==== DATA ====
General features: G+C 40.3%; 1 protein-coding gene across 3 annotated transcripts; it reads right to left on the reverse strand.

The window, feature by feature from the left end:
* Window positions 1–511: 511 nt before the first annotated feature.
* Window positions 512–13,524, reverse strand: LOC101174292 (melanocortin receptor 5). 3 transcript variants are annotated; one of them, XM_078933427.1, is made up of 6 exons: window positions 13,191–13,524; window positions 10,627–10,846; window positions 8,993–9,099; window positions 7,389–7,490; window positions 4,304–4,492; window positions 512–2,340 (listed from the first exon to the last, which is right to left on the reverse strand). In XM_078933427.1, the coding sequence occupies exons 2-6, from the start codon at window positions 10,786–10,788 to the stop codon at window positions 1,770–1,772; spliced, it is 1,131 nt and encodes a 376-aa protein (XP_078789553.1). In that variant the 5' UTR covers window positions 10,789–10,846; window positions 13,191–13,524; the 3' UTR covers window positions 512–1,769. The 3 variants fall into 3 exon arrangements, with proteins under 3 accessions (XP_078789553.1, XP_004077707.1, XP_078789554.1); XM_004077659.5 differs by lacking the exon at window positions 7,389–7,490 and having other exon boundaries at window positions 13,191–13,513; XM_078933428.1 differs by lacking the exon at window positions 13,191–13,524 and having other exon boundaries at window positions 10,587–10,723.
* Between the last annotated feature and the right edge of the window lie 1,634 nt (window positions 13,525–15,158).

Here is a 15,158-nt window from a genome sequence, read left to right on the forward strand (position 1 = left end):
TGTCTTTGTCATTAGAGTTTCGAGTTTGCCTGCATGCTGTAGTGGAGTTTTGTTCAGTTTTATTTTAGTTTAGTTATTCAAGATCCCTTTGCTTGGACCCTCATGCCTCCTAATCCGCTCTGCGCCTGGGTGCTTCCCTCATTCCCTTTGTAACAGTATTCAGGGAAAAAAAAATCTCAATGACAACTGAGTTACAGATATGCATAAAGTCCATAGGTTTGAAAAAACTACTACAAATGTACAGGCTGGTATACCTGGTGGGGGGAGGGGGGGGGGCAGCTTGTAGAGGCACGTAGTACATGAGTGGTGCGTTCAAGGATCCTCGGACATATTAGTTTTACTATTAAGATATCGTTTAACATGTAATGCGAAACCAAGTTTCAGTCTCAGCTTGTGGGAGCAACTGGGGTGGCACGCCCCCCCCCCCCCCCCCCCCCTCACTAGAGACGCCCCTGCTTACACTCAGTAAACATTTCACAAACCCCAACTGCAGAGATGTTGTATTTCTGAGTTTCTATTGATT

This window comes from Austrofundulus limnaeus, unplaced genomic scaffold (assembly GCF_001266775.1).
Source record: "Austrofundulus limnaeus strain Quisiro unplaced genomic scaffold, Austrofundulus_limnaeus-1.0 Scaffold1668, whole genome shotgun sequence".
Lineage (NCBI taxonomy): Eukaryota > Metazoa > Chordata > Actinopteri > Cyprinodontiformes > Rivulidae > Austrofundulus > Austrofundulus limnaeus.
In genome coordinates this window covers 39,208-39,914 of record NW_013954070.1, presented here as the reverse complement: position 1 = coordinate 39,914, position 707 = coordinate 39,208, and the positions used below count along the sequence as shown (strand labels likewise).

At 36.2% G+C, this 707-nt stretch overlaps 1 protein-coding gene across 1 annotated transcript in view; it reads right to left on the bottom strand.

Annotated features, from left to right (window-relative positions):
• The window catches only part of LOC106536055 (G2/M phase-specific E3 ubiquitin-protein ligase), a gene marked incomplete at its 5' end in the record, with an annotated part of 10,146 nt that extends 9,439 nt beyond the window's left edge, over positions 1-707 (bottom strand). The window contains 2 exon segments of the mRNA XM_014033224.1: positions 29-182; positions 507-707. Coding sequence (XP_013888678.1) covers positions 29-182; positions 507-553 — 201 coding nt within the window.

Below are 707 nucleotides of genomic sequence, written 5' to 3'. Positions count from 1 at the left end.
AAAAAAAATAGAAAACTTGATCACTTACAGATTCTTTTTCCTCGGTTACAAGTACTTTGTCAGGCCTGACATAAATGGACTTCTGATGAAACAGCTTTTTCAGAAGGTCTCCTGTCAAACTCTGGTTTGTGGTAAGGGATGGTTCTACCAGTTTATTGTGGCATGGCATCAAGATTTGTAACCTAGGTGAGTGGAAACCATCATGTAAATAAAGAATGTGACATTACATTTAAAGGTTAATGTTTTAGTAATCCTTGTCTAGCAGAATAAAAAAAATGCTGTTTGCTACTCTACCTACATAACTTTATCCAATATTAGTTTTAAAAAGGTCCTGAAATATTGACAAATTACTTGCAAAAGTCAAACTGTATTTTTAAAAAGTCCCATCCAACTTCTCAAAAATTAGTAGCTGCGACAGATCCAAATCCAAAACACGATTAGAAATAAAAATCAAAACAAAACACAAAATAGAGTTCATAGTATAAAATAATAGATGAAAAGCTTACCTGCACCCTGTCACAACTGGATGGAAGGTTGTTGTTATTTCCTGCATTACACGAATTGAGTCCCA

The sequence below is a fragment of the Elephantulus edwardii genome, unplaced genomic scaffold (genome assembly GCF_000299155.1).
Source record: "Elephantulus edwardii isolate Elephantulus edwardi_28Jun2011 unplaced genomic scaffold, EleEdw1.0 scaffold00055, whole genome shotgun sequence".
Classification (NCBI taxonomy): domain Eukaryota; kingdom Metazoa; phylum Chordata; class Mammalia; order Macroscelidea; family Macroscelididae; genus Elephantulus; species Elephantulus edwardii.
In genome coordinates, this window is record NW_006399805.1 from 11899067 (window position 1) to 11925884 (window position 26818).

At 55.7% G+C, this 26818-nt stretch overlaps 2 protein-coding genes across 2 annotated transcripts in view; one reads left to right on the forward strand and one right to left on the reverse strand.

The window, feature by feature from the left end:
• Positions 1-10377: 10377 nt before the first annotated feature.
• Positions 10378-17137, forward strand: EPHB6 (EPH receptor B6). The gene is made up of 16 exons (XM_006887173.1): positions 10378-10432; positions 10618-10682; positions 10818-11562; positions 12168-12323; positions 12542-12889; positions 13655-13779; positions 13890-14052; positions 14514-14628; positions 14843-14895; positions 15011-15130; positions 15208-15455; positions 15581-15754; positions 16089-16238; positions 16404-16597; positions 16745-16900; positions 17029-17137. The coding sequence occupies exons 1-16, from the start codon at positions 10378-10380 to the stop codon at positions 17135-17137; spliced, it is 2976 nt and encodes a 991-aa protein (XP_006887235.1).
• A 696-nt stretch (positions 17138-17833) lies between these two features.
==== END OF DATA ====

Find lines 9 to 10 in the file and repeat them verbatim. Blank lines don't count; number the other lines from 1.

Source record: "Austrofundulus limnaeus strain Quisiro unplaced genomic scaffold, Austrofundulus_limnaeus-1.0 Scaffold1668, whole genome shotgun sequence".
Lineage (NCBI taxonomy): Eukaryota > Metazoa > Chordata > Actinopteri > Cyprinodontiformes > Rivulidae > Austrofundulus > Austrofundulus limnaeus.